RPA state of the union

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Damo Vasudevan

Vice President, Digital

July 21, 2017 -

“You can fool all the people some of the time, and some of the people all the time, but you cannot fool all the people all the time."

Robotic Process Automation (RPA) started off as a scripting technology that helped a human with desktop-related actions. While the premise of freeing up the human worker to perform higher level actions has been maintained, RPA has migrated to a technology platform that works with almost human-like precision on mundane tasks like copy/paste, moving data between systems, and putting together reports. With the recent commoditization of machine learning and basic cognitive tech, robots have become both more efficient and better at learning on the job, which in turn enables them to deliver visible cost benefits almost right away. And as evidenced by the droves of customers at the recent customer events by the RPA providers, almost every customer seems to have tried the technology, with varying degrees of success. The last few years of platform updates have solved most of the basic RPA challenges paving the way for almost ALL the business units in an organization to go beyond basic experimentation to industrialization.

Every player in the space has some positioning. While AA initially focused on speed, they have spent the last few cycles addressing the scaling and integration components. BP focuses on developing components in almost an object-oriented approach to aid in reuse and create bots at scale. UIpath, on the other hand, is certainly easy to create but has a unique blend of assisted and automated robots running in parallel to solve a business problem. Workfusion, on the other hand, is betting big with their cognitive component as the future of enterprise automation, with desktop automation being offered for free. Pega, with its pre-built integration with workflow, also brings a consolidated platform that integrates workflow with automation and analytics at scale.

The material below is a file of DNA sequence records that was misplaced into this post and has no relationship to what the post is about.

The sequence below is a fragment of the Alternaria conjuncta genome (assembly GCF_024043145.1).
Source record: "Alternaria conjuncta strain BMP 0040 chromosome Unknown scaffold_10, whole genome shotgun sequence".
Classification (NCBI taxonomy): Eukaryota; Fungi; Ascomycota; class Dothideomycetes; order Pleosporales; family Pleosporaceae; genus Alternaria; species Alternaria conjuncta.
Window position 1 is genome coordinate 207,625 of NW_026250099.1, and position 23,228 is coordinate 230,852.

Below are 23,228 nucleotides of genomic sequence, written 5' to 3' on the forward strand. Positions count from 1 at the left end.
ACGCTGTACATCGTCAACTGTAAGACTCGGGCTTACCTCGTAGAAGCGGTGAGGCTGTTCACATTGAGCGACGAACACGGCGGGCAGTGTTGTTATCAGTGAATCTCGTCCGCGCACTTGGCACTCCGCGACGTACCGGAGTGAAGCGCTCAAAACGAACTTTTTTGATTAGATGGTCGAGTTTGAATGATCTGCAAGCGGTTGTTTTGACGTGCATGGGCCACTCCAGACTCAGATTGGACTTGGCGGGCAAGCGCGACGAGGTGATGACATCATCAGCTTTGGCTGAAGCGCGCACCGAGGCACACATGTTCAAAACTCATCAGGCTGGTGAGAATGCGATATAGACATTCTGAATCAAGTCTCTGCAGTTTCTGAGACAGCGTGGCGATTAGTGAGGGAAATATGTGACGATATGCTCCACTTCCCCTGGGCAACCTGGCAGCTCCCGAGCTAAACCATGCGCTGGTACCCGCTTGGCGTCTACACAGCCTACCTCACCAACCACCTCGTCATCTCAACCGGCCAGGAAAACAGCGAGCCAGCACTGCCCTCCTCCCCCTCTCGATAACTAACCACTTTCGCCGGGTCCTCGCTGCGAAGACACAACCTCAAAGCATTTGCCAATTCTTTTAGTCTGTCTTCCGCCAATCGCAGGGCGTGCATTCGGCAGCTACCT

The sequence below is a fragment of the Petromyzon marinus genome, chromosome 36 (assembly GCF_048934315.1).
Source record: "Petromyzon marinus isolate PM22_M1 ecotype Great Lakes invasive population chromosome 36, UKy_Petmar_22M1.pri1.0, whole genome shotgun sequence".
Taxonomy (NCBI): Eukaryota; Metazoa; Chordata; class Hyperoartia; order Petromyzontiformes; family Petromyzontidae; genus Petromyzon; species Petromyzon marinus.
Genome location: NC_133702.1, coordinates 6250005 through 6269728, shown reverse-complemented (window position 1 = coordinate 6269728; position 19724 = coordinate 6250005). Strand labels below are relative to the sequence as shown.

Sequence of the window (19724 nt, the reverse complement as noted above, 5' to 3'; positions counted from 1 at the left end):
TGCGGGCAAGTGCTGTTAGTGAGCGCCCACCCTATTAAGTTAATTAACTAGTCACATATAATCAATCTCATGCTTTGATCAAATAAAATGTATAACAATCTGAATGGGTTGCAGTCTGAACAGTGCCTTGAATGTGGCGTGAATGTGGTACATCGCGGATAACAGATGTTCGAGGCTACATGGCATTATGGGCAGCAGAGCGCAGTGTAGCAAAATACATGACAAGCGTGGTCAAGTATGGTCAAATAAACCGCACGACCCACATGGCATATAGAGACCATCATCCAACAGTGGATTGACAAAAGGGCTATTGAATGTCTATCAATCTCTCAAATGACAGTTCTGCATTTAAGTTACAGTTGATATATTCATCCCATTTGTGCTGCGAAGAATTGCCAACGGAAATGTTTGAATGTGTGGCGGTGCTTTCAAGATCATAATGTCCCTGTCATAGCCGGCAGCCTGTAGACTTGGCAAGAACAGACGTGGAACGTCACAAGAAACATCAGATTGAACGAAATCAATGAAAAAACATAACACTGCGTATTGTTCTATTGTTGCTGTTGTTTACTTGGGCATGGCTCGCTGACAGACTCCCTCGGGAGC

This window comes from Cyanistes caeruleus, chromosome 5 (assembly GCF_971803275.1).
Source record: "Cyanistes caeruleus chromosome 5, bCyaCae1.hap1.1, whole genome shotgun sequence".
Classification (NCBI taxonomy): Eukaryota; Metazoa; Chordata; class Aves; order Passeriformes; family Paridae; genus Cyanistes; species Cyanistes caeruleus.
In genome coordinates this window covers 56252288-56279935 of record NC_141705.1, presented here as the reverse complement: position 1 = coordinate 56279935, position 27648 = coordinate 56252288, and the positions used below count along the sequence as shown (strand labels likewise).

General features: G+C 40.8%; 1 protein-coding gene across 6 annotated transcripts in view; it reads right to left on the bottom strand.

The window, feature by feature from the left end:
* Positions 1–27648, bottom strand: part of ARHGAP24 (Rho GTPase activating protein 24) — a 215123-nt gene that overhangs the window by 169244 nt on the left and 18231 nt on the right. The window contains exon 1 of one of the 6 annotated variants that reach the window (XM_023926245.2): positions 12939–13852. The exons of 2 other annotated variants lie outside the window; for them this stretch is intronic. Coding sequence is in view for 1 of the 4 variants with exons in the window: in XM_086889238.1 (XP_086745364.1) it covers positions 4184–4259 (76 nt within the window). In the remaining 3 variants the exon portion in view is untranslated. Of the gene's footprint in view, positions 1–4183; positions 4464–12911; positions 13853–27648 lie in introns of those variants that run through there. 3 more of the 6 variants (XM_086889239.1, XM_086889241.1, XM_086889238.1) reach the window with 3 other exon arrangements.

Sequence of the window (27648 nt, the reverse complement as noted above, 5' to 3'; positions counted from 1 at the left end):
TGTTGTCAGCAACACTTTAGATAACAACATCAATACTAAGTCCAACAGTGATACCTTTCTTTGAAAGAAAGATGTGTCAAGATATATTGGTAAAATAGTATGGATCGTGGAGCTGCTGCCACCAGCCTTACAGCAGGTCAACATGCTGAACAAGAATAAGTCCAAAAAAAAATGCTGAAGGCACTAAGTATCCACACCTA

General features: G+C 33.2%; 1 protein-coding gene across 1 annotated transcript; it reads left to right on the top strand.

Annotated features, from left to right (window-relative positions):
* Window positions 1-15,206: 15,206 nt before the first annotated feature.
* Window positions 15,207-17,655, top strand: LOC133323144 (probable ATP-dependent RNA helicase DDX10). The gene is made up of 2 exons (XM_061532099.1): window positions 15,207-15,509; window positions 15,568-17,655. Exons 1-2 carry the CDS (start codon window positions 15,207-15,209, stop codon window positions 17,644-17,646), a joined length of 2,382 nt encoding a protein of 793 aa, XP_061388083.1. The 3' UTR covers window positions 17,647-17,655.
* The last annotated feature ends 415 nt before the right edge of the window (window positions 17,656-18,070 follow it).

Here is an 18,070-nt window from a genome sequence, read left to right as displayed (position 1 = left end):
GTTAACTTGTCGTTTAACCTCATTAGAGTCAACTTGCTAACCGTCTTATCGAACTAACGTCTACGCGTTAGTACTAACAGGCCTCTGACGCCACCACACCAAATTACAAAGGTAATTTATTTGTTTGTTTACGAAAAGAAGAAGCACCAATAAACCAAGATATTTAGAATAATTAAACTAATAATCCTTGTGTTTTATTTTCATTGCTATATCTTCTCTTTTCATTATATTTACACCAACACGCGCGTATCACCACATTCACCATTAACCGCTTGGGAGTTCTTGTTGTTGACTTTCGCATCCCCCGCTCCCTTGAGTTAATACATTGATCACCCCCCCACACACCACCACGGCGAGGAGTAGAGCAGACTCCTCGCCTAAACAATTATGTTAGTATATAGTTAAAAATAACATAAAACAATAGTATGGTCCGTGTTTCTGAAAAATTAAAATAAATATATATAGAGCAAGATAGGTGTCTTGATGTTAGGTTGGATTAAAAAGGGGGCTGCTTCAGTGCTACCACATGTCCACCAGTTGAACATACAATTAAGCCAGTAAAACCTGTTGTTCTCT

But what if we need to go beyond a few bots. The one thing that pops out on a bit of a deeper dive is ALL the platform providers have learnt from one another and built capability to match each other. Additionally, they have ALL also moved strategically towards machine learning and AI embedded automation since that's where they believe the second wave will require once basic automation is complete in an enterprise. And ALL are working to define strong connectors so they can very easily sit on current/legacy systems as well as provide a low-code environment for a business user to quickly create a bot.

While any these technologies is a great option to get started, the most critical questions for an enterprise leader are: 

  • Are we aligned as a company to automate and digitally transform ourselves? Digital transformation through automation has to be an integral strategy for growth
  • How should we centralize the governance of the RPA initiatives so we don't duplicate efforts across the organization? It is critical to making sure that all the decisions and analytics can be centralized so that the RPA initiative can pass the “all the people" test
  • How do we align the IT strategy with automation (e.g., to decide whether to build a new connector to SFDC or just automate the exchange with a bot)? Each IT decision will impact automation, so it is crucial that these strategies are aligned

The enterprise giants are also watching. IBM, Microsoft, SFDC, and SAP are already introducing heavy automation into their suite and are investing heavily in artificial intelligence (AI) technology integrated into their platforms. In a few quarters (yes, I said quarters, this market moves that fast) the automation problem for enterprises is poised to migrate to one that is solved using more sophisticated technologies, which may extend RPA into almost all parts of digital transformation, or on the other hand, completely kill the market. But given that the RPA players are already incumbent and looking deeply into enterprise processes, one would think they have a significant advantage as the market develops.

Will they react quickly, or be trampled by the bigger players? Or will a new entrant offer business value in a more meaningful way? Only time will tell.